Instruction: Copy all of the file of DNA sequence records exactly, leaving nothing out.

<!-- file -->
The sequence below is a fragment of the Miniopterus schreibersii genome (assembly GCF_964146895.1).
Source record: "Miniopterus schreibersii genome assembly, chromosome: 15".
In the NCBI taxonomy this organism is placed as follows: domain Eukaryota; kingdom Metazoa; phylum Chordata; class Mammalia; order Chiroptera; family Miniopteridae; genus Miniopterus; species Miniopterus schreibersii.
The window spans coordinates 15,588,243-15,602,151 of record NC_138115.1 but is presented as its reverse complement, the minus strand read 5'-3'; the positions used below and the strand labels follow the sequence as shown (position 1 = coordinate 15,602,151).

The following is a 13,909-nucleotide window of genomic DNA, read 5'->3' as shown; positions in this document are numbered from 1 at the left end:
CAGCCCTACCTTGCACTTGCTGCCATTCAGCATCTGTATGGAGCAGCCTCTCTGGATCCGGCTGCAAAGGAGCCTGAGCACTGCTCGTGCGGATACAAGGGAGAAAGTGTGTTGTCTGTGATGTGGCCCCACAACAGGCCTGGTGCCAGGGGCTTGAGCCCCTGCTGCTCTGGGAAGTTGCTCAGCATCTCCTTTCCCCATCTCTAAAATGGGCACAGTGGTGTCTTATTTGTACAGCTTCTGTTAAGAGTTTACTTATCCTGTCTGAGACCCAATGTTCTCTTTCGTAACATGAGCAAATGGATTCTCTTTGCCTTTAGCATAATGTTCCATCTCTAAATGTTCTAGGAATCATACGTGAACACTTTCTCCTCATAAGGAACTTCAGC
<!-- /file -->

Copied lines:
The sequence below is a fragment of the Miniopterus schreibersii genome (assembly GCF_964146895.1).
Source record: "Miniopterus schreibersii genome assembly, chromosome: 15".
In the NCBI taxonomy this organism is placed as follows: domain Eukaryota; kingdom Metazoa; phylum Chordata; class Mammalia; order Chiroptera; family Miniopteridae; genus Miniopterus; species Miniopterus schreibersii.
The window spans coordinates 15,588,243-15,602,151 of record NC_138115.1 but is presented as its reverse complement, the minus strand read 5'-3'; the positions used below and the strand labels follow the sequence as shown (position 1 = coordinate 15,602,151).

The following is a 13,909-nucleotide window of genomic DNA, read 5'->3' as shown; positions in this document are numbered from 1 at the left end:
CAGCCCTACCTTGCACTTGCTGCCATTCAGCATCTGTATGGAGCAGCCTCTCTGGATCCGGCTGCAAAGGAGCCTGAGCACTGCTCGTGCGGATACAAGGGAGAAAGTGTGTTGTCTGTGATGTGGCCCCACAACAGGCCTGGTGCCAGGGGCTTGAGCCCCTGCTGCTCTGGGAAGTTGCTCAGCATCTCCTTTCCCCATCTCTAAAATGGGCACAGTGGTGTCTTATTTGTACAGCTTCTGTTAAGAGTTTACTTATCCTGTCTGAGACCCAATGTTCTCTTTCGTAACATGAGCAAATGGATTCTCTTTGCCTTTAGCATAATGTTCCATCTCTAAATGTTCTAGGAATCATACGTGAACACTTTCTCCTCATAAGGAACTTCAGC